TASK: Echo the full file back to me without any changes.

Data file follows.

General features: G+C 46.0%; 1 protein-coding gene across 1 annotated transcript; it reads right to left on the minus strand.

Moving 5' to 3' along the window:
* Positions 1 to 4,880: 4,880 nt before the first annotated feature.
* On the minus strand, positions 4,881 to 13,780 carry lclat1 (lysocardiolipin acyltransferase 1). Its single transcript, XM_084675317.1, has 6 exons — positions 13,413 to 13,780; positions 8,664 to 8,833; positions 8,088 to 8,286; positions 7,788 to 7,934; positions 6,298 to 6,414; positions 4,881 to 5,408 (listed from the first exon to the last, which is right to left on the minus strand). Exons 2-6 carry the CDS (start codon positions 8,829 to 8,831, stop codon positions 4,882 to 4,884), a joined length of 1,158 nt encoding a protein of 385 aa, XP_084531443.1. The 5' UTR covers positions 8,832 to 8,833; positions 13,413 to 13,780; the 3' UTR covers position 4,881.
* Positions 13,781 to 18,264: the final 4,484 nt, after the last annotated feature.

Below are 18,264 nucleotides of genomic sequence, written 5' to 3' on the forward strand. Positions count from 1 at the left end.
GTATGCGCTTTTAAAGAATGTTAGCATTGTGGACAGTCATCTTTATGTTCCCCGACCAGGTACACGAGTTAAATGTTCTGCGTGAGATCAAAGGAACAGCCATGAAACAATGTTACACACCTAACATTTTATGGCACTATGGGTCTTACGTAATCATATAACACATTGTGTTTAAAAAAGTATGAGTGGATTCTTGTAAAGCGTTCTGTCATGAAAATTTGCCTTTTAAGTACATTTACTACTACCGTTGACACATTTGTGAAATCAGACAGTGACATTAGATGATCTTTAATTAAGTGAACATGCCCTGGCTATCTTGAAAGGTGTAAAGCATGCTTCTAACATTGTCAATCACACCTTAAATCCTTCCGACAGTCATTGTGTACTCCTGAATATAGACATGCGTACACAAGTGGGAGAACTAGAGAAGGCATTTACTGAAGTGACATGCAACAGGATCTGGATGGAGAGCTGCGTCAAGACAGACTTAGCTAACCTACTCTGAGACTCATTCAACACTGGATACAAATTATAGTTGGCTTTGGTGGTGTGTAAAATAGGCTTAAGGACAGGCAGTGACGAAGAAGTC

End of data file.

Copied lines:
General features: G+C 46.0%; 1 protein-coding gene across 1 annotated transcript; it reads right to left on the minus strand.

Moving 5' to 3' along the window:
* Positions 1 to 4,880: 4,880 nt before the first annotated feature.
* On the minus strand, positions 4,881 to 13,780 carry lclat1 (lysocardiolipin acyltransferase 1). Its single transcript, XM_084675317.1, has 6 exons — positions 13,413 to 13,780; positions 8,664 to 8,833; positions 8,088 to 8,286; positions 7,788 to 7,934; positions 6,298 to 6,414; positions 4,881 to 5,408 (listed from the first exon to the last, which is right to left on the minus strand). Exons 2-6 carry the CDS (start codon positions 8,829 to 8,831, stop codon positions 4,882 to 4,884), a joined length of 1,158 nt encoding a protein of 385 aa, XP_084531443.1. The 5' UTR covers positions 8,832 to 8,833; positions 13,413 to 13,780; the 3' UTR covers position 4,881.
* Positions 13,781 to 18,264: the final 4,484 nt, after the last annotated feature.

Below are 18,264 nucleotides of genomic sequence, written 5' to 3' on the forward strand. Positions count from 1 at the left end.
GTATGCGCTTTTAAAGAATGTTAGCATTGTGGACAGTCATCTTTATGTTCCCCGACCAGGTACACGAGTTAAATGTTCTGCGTGAGATCAAAGGAACAGCCATGAAACAATGTTACACACCTAACATTTTATGGCACTATGGGTCTTACGTAATCATATAACACATTGTGTTTAAAAAAGTATGAGTGGATTCTTGTAAAGCGTTCTGTCATGAAAATTTGCCTTTTAAGTACATTTACTACTACCGTTGACACATTTGTGAAATCAGACAGTGACATTAGATGATCTTTAATTAAGTGAACATGCCCTGGCTATCTTGAAAGGTGTAAAGCATGCTTCTAACATTGTCAATCACACCTTAAATCCTTCCGACAGTCATTGTGTACTCCTGAATATAGACATGCGTACACAAGTGGGAGAACTAGAGAAGGCATTTACTGAAGTGACATGCAACAGGATCTGGATGGAGAGCTGCGTCAAGACAGACTTAGCTAACCTACTCTGAGACTCATTCAACACTGGATACAAATTATAGTTGGCTTTGGTGGTGTGTAAAATAGGCTTAAGGACAGGCAGTGACGAAGAAGTC